Hate Speech – who decides what is insulting or offensive?

hate speech

Prime minister Jacinda Ardern has told Newshub that her government won’t ban criticism of religious groups, but it is reviewing whether New Zealand laws go far enough in stopping violence against them.

Both ACT party leader David Seymour and Destiny Church leader Brian Tamaki appear to agree that people should be allowed to express their opinions. But they appear to have travelled from opposite directions to arrive at the same conclusion.

Seymour says that what is insulting or offensive to one person may be seen by another person to be an honestly held and freely expressed belief.

He says freedom of speech is extremely important and politicians shouldn’t be introducing any legislation that means people could be criminalised on the basis of opinion rather than fact.

So presumably Seymour does not object to Tamaki’s tweeted opinion that, if anyone says any part of the Bible is hate speech, “This will be war”.

“How dare secular, liberal, left-leaning atheists openly attempt to legislate our founding faith, Christianity or the Bible as hate speech.”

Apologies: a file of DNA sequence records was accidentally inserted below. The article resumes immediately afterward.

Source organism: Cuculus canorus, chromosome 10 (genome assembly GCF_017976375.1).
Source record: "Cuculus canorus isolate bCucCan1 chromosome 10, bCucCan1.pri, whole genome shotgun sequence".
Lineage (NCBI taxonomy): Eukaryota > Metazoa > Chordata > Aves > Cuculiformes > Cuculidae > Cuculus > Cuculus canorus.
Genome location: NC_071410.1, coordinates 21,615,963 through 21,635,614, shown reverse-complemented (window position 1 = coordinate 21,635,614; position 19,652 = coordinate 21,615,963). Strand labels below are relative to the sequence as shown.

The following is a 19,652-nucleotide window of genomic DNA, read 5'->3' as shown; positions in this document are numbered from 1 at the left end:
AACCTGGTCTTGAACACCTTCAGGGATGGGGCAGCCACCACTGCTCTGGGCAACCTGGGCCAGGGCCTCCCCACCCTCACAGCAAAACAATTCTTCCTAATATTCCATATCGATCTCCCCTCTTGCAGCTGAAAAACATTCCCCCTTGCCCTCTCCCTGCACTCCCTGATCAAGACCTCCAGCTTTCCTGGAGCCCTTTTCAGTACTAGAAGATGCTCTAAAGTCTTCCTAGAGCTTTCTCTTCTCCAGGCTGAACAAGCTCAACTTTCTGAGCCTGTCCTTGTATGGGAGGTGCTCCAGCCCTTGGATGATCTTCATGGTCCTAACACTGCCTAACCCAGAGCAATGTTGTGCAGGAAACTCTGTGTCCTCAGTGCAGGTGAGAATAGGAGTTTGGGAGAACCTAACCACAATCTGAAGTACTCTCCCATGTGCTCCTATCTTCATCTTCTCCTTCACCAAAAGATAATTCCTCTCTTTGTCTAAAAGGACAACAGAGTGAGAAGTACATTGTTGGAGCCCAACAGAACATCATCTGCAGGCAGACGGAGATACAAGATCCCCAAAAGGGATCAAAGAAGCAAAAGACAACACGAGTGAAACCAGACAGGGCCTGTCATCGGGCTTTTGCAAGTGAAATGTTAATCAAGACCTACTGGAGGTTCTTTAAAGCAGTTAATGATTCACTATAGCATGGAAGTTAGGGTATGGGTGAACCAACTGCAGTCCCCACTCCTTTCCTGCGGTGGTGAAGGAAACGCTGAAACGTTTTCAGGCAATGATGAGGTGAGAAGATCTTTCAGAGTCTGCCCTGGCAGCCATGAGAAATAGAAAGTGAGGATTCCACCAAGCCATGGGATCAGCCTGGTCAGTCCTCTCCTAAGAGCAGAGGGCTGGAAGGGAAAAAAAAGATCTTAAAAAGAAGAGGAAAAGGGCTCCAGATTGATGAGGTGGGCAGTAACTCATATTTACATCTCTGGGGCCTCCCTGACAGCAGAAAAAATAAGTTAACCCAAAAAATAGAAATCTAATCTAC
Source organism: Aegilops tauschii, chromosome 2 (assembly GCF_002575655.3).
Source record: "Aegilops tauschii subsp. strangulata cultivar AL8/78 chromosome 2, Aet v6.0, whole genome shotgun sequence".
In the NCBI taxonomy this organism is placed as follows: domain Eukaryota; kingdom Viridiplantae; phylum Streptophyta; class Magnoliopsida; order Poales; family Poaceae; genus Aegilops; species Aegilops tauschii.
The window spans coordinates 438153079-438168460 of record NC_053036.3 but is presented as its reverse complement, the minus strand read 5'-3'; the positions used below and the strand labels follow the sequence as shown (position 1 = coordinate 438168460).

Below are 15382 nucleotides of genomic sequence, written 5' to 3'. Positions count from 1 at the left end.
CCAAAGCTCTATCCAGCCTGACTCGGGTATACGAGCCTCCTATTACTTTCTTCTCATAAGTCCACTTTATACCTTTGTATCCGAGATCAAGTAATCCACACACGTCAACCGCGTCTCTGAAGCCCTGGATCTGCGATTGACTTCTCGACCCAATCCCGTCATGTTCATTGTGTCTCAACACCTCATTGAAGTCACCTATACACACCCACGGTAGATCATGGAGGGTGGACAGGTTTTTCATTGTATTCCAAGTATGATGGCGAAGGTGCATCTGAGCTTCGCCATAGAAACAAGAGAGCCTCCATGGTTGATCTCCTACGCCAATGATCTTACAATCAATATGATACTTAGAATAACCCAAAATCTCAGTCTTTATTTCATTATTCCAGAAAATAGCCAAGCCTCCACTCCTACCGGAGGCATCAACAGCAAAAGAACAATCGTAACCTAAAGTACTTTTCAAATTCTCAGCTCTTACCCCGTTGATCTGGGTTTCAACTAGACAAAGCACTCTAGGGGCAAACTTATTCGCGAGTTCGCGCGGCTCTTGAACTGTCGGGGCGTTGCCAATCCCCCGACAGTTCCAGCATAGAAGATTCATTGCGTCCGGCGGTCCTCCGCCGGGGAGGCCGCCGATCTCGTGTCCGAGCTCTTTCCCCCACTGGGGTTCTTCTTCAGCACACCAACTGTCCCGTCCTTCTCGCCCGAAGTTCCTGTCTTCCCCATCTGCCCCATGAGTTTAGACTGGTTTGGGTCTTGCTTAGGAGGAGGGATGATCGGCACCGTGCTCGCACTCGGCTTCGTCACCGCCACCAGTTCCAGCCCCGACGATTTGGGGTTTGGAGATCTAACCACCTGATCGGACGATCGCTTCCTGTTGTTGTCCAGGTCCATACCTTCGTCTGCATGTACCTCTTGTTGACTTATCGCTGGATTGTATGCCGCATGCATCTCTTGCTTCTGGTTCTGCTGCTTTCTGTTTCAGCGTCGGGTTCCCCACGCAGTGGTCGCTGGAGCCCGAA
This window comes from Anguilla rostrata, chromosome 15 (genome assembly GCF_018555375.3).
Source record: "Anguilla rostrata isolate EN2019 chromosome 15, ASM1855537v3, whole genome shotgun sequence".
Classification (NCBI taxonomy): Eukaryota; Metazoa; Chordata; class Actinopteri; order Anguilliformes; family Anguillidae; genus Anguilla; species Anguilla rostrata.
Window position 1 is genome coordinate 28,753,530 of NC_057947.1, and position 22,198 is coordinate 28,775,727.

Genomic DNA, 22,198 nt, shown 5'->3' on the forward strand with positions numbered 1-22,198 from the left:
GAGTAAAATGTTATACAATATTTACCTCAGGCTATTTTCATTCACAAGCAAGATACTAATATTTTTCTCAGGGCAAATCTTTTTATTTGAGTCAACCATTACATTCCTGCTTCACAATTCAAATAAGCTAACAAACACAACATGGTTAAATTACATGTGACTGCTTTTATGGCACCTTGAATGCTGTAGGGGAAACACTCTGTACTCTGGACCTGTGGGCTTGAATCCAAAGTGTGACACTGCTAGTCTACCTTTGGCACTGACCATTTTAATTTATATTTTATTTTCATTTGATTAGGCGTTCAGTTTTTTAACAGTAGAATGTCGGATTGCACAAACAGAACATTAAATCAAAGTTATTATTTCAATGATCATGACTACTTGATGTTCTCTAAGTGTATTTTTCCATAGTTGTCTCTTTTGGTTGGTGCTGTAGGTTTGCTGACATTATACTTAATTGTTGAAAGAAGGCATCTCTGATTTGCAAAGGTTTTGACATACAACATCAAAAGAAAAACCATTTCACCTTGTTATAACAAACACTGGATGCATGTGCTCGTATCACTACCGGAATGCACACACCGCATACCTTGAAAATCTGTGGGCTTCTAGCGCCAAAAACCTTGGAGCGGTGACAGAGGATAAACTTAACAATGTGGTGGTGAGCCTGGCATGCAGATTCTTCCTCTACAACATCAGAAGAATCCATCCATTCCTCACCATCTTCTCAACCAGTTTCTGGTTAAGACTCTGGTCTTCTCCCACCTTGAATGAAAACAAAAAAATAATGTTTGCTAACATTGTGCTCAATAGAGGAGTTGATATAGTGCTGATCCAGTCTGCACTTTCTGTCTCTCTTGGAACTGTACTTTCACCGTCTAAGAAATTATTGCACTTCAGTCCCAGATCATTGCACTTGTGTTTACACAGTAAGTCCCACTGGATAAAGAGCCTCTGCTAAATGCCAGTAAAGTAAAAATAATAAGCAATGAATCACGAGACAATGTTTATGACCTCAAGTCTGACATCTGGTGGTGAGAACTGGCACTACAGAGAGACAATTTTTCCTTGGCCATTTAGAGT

Protecting religious groups
Seymour says the crimes act already makes it clear it is a crime to incite another person to commit a crime or threaten someone with violence.

But justice minister Andrew Little says the law that prohibits the incitement of racial disharmony does not apply to religious faith.

He has asked his ministry to work with the Human Rights Commission to look into whether New Zealand’s laws sufficiently balance issues of freedom of speech and hate speech.

Protecting people from religious groups
In the past, Ardern has also been reluctant to say criticism of others by religious groups should be controlled by law. In 2018, when Israel Folau first expressed an opinion about LGBTQ, she told Newshub “I disagree with him but I’m very careful about how I categorise someone’s speech.”


Additional reading

News category: New Zealand.

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